History | Gorbechev Revolution and Collapse of the Soviet Empire
D302 | 6185 | Eklof


A portion of the above section reserved for majors
Above section open to undergraduates only
Above section carries culture studies credit
Above section meets with REEI-R 500

This course examines the remarkable and improbable implosion, and
sudden disappearance in 1991 of the world's greatest, and longest
lasting empire, of the Soviet state, which comprised one sixth of
the world's surface, and of the only major rival to US dominance of
the world. What was this empire, state and society, and why did it
seemingly vanish so abruptly?  What is the nature of
the "democratic" system that succeeded the USSR in Russia?  Who was
the charismatic leader Mikhail Gorbachev, and why did he launch his
peaceful revolution, unilaterally begin to end the Cold War, give up
a vast empire in Central Europe in 1989, but then see his revolution
spin out of control?  What was his program, and why did it go
wrong?  We pay equal attention to policy making and the dilemmas
confronting late Soviet rulers, to the generation which produced
Gorbachev and believed in "socialism with a human face," and to
daily life, or the lived experience of the population, as well as
the changing structure of Soviet and post-Soviet Russian society. 
The course is divided into three segments: The Tsarist and Soviet
Legacy to 1982(30%); the Gorbachev era (40%); and post-Soviet Russia
(30%).  The format is combined lecture/discussion.  Sources include
introductory textbooks, analytical essays, a powerful journalistic
account of late Soviet society trying to come to grips with
revelations about its own Stalinist past; short works of fiction
from the late Soviet era, and documentary films.  Students will also
be introduced to electronic sources on contemporary Russian life and
required to assess their credibility.  Each student will also be
required to trace the trajectory of another Soviet republic/post-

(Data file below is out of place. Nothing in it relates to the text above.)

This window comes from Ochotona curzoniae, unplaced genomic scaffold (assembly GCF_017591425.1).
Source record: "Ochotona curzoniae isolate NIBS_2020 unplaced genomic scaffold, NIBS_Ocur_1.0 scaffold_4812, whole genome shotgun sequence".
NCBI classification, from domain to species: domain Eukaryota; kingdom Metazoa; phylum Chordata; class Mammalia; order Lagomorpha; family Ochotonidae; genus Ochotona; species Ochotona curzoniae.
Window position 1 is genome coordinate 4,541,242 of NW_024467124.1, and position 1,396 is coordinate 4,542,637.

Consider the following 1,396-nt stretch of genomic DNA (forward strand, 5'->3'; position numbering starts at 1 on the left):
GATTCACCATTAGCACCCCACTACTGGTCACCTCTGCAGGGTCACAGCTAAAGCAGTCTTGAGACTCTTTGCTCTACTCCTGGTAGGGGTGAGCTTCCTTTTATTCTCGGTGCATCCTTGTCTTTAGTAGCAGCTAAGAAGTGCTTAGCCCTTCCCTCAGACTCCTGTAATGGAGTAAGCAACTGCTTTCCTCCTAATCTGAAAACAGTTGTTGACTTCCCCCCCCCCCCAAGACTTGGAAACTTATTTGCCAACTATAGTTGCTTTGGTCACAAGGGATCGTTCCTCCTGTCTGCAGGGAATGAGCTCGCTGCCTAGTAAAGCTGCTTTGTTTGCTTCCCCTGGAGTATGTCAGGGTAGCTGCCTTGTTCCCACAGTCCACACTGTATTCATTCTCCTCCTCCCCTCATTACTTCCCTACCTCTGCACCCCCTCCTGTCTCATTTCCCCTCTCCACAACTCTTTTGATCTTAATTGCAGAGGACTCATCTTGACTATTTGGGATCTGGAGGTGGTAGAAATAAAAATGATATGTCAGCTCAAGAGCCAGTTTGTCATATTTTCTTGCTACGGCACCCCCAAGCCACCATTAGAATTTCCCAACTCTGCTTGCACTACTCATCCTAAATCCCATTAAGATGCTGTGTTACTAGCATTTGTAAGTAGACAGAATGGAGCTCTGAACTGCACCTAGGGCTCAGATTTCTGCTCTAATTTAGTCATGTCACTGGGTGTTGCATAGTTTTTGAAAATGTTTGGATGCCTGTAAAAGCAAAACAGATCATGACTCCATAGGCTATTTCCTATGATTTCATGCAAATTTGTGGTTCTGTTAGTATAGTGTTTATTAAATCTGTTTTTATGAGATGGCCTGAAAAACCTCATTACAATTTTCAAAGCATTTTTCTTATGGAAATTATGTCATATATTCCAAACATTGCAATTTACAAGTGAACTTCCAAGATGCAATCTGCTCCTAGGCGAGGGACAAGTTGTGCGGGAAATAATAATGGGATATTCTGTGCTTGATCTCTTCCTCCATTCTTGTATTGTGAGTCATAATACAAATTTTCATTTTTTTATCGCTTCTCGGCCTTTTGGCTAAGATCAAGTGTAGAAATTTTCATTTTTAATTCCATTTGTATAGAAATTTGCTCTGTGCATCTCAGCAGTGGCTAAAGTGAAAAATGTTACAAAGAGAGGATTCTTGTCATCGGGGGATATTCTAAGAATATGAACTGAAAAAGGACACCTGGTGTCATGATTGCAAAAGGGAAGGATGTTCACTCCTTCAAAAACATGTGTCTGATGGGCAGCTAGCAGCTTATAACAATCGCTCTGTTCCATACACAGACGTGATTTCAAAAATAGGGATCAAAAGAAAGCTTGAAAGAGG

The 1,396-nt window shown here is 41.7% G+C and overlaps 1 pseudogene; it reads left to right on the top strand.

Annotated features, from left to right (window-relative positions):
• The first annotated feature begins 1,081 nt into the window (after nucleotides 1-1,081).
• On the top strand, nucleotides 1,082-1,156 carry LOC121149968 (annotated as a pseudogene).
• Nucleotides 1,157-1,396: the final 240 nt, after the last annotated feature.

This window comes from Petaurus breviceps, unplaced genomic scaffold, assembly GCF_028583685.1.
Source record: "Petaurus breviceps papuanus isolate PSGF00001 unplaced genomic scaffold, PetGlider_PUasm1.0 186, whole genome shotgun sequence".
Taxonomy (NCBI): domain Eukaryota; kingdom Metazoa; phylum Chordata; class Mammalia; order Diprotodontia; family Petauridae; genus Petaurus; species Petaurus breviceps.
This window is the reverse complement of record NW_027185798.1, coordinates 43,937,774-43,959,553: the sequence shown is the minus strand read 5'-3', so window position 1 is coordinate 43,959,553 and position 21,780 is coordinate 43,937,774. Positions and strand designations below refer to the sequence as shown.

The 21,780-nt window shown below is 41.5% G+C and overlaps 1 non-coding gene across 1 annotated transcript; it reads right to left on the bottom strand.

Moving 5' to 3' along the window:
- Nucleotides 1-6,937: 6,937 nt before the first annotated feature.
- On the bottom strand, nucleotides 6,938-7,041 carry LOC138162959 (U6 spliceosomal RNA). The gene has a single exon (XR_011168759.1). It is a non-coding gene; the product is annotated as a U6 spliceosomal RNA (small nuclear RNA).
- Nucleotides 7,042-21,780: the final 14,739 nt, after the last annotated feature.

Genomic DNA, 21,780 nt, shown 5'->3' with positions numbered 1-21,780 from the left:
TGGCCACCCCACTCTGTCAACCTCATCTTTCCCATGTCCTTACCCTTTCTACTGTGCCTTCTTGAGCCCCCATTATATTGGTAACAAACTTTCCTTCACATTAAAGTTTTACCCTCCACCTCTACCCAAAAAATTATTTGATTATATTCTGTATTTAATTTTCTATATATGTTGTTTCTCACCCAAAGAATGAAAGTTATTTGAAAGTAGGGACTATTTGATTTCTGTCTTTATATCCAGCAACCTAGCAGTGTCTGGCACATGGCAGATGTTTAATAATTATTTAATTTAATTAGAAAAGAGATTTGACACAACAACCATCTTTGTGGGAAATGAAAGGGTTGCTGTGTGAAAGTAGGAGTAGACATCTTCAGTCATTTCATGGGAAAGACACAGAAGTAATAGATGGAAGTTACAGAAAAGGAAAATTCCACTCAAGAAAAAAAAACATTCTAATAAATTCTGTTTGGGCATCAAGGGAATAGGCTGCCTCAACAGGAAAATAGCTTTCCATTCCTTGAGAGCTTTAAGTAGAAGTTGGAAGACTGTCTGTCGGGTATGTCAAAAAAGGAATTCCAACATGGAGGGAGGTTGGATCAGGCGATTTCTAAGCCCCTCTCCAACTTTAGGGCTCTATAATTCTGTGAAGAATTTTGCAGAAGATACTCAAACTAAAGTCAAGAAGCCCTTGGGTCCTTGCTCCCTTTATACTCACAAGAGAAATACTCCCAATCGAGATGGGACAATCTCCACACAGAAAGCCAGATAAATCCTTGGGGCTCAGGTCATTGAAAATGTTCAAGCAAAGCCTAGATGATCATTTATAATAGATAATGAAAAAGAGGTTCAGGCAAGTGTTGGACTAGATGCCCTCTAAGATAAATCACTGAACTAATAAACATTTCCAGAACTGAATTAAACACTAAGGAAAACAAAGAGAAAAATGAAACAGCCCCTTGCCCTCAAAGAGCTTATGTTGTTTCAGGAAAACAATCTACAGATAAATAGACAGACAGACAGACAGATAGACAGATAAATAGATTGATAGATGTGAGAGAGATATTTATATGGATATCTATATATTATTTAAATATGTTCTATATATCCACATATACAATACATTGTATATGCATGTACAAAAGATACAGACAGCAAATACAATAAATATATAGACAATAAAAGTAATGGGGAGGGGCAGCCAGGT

Soviet state after 1991 in addition to Russia (probably as a written
homework exercise)
 
READINGS:  (subject to change:  you will be required to read in, but
not all of the Service book)
 
 Articles on e-reserve
John Gooding, Socialism in Russia: Lenin and His Legacy, 1890-1991
(Palgrave-Macmillan, 2002)
Adam Hochschild, The Unquiet Ghost (1994)
S. Kotkin, Armageddon Averted ( Princeton, 2002)*
Robert Service, Russia: Experiment with a People (Macmillan, 2003)*
Richard Sakwa,  Putin  (2004)
UNESCO,  A Decade of Transition:(Unicef: The MONEE Project: Regional
Monitoring Report #8, 2001) (available free online)
 
REQUIREMENTS:  (Also subject to minor changes, which will be
announced when the syllabus is handed out)
 
 
Two Exams (@20%); the first on the Stalinist legacy, and the second
(25%) on the Gorbachev era
Two  5-page (1,250 words) essays (@20%: the first on The Unquiet
Ghost" and the second on the post-1991 decade;
Two @ 1.5-2 page) single space take-home assignments on parallel
events in a non-Russian Soviet republic (5% and 10% respectively)
 
I reserve the right to slightly alter the weighting at the beginning
of the semester.  For your participation (attendance and
preparation)  you can be rewarded up to 10% of your grade.  You will
not be directly penalized for non-attendance; however if you do not
come to class, please to not come to my office hours or expect me to
discuss your work with you (except of course if non-participation is
due to serious personal emergencies or scheduling conflicts)
 
No prerequisites (usually fewer than a tenth of students in this
class have background or career interests in Russia)